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Medical experts say Oz's medical expertise can be double-edged, especially amid pandemic

This Dec. 4, 2019 file photo shows Dr. Mehmet Oz at the 14th annual L'Oreal Paris Women of Worth Gala in New York. Oz, joins the Republican field of possible candidates aiming to capture Pennsylvania's open U.S. Senate seat in next year's election.
Evan Agostini
This Dec. 4, 2019 file photo shows Dr. Mehmet Oz at the 14th annual L'Oreal Paris Women of Worth Gala in New York. Oz joins the Republican field of possible candidates aiming to capture Pennsylvania's open U.S. Senate seat in next year's election.

Dr. Mehmet Oz, of daytime talk show fame, officially announced his bid for U.S. Senate in Pennsylvania this week, saying he’s running because “America’s heart beat is in a code red in need of a defibrillator to shock it back to life.” But some say that while he does promote some fact-based medical practices — like getting vaccinated against COVID-19 — his years spent talking up pseudoscience treatments on TV should give Pennsylvanians pause.

He has a certain charm,” said Joe Schwarcz, director for McGill University’s Office for Science and Society, which works to separate sense from nonsense and fact from myth. Schwarcz has followed Oz’s career for years.

“He sounds like he's reliable, he knows what he’s talking about. But it's this two-face thing: Some of the stuff he says is scientifically solid and then some isn't.”

Oz's approach to the coronavirus has itself been double-edged. He supports getting vaccinated against COVID. But soon after the pandemic hit, Oz repeatedly promoted taking hydroxychloroquine, a treatment that lacked scientific evidence but was touted for a time by then-President Donald Trump and his allies.

Schwarcz said that early on in Oz’s career, Oz did emphasize fact-based health practices, often as a guest on Oprah.

“He was quite good. He told people to exercise, he told people to eat broccoli,” Schwarcz said. But later on, he said, Oz began endorsing pseudoscientific treatment, like weight-loss treatments.

Among those Oz touted was a green coffee bean supplement. On his show about the extract, Oz said, “This miracle pill can burn fat fast for anyone who wants to lose weight.”

“Evidence, that's what I always look for,” Schwarcz said. “Is there any proper scientific evidence for whatever is being promoted? And certainly in the case of, the green coffee bean extract or raspberry Ketone and add the red palm oil and all of this? There just is no evidence. He’s kind of hyping simple solutions to complex problems, and the public just laps that up.”

In 2014, the researchers who conducted a study about the pills retracted their work. The company who made the supplements paid a $3.5 million settlement to the Federal Trade Commission. The FTC called the weight-loss claims baseless. Oz’s show later released a statement acknowledging that the study had been pulled and that more research needed to be done.

That same year, Oz faced scrutiny at a U.S. Senate hearing, when then Sen. Claire McCaskill somewhat famously told Oz “the scientific community is almost monolithic against you.”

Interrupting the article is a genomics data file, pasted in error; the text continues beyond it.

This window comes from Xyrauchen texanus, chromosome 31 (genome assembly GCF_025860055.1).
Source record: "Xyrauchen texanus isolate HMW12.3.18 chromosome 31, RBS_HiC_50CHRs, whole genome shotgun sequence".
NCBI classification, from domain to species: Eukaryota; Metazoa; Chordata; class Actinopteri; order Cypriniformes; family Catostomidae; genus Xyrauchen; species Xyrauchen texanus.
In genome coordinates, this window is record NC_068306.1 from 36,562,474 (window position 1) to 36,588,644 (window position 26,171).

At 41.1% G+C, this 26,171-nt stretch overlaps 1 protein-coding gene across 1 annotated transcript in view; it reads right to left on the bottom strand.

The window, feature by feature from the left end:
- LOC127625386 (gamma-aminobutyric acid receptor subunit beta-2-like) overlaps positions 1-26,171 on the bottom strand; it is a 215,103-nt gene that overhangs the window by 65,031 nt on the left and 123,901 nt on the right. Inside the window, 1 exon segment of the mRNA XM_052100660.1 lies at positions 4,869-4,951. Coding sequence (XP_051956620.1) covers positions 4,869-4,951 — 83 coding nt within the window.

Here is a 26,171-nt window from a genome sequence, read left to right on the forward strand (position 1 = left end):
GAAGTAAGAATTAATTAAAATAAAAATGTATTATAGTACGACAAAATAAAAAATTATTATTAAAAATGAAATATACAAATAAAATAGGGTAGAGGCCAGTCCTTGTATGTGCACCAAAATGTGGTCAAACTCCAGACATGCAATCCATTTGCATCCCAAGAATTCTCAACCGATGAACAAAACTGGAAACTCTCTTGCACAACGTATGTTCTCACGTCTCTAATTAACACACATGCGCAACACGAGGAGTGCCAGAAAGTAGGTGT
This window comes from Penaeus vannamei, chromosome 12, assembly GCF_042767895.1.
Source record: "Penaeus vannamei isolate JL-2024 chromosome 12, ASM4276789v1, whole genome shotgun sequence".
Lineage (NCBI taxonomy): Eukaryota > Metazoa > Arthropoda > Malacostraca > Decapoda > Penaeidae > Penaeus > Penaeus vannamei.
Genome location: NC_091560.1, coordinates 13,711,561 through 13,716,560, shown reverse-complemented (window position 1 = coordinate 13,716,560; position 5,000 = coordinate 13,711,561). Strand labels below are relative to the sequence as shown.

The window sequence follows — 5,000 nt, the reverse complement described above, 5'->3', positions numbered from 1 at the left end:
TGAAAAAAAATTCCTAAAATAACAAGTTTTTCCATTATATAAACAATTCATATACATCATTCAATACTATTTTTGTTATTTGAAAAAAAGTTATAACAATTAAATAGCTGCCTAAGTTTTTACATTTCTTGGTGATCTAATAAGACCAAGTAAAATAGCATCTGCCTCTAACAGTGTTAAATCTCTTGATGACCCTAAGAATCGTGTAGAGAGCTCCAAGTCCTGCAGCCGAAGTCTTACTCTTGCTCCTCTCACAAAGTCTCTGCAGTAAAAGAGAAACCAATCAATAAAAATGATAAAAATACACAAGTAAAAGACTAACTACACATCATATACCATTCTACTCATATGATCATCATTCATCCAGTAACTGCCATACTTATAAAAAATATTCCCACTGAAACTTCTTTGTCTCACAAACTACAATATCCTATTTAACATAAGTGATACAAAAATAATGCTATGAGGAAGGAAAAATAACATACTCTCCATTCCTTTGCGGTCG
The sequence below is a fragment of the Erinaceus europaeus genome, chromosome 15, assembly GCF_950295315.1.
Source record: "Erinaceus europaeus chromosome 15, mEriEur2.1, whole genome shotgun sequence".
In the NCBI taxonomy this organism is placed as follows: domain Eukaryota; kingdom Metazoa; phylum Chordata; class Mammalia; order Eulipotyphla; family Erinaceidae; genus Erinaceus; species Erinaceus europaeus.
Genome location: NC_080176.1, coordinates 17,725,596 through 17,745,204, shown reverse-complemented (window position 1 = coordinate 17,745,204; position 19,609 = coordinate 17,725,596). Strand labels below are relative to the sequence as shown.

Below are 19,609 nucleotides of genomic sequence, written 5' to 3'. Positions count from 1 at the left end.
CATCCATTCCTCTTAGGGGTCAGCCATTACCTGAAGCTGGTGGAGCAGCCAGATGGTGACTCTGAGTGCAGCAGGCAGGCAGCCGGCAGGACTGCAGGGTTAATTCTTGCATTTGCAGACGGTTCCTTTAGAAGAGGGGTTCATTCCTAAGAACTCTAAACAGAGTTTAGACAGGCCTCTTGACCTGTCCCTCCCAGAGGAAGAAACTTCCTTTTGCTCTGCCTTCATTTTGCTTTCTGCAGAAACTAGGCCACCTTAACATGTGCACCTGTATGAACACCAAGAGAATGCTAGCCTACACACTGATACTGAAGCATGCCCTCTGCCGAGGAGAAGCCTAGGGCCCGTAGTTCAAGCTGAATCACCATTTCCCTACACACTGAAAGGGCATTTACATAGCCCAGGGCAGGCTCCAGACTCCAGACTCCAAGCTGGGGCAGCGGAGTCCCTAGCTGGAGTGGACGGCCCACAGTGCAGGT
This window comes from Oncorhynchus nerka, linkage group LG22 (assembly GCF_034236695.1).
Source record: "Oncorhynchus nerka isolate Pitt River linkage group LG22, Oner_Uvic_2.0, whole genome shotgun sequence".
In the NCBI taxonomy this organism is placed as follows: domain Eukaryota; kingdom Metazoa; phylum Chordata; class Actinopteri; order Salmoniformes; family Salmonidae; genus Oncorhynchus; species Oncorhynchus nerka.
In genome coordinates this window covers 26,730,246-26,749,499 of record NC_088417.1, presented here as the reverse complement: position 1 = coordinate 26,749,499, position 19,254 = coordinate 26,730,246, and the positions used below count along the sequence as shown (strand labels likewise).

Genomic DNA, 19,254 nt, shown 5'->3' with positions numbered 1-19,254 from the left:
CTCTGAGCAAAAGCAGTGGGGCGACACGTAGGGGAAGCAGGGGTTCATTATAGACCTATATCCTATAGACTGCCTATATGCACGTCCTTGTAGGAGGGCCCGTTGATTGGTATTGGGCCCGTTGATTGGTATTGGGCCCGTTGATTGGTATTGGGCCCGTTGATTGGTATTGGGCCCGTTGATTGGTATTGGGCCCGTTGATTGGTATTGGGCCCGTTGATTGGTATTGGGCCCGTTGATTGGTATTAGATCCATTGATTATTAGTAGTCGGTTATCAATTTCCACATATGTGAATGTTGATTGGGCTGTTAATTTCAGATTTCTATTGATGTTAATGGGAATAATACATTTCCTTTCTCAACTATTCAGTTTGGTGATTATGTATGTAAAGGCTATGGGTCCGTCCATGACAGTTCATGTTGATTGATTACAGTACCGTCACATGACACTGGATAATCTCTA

But while many in the medical community have questioned Oz, Schwarcz said the doctor’s track record of promoting some science-based medical advice as well pseudoscience can make it difficult for non-experts to parse what’s true and what’s not.

“The general public is not adept at that, so they are at the mercy of whatever he says." And for experts, he said, it's hard "to deal with someone who you can point at the things that he's done, which are good," but which also can be "swallowed up by the nonsense.”

Dr. Lisa Parker is the director of the Center for Bioethics and Health Law at the University of Pittsburgh. She said because there’s so much information available on any topic, many people look to authority figures in a given field, like Oz, for guidance.

Oz is a cardiothoracic surgeon credited for the invention of a heart valve. He attended Harvard University and earned a joint MD and MBA at the University of Pennsylvania School of Medicine and Wharton Business School before becoming a surgeon.

But Parker said such credentials can lead to what bioethicists call “a generalization of expertise,” in which people assume that because someone is an expert in one area, they also have expertise in another.

“I think that's one of the concerns that we are seeing today with people who gained some notoriety in one field trying to use that celebrity to then gain prominence in another field in which they may or may not be well qualified,” she said.

Oz, she said, moved from “cardiothoracic surgery over to diet and wellness. And then also from TV celebrity to political governance — issues of legislation and the public interest. And so relying on celebrity to claim expertise is problematic.” 

She said that as a physician, he has “gone out of his lane” by promoting products that are unrelated to his field.

“He's trading on his medical degree to attract viewers, to give them false credibility to what he is recommending on the show,” she said.

Parker cited research from the University of British Columbia and the University of Alberta, which looked at two medical advice shows, including Oz's. The study found that approximately half of the recommendations made on Oz’s show “lacked evidence or are contradicted by the best available evidence.”

Joe Schwarcz said he wishes Oz would use his platform to talk about fact-based, peer-reviewed research instead.

“It's a shame, because he's got the platform to do good science and there's no shortage of good stuff to talk about,” Schwarcz said. “There is legitimate science that he could be addressing and clarifying and steer people in the right direction instead of promoting useless supplements and talking to the dead.”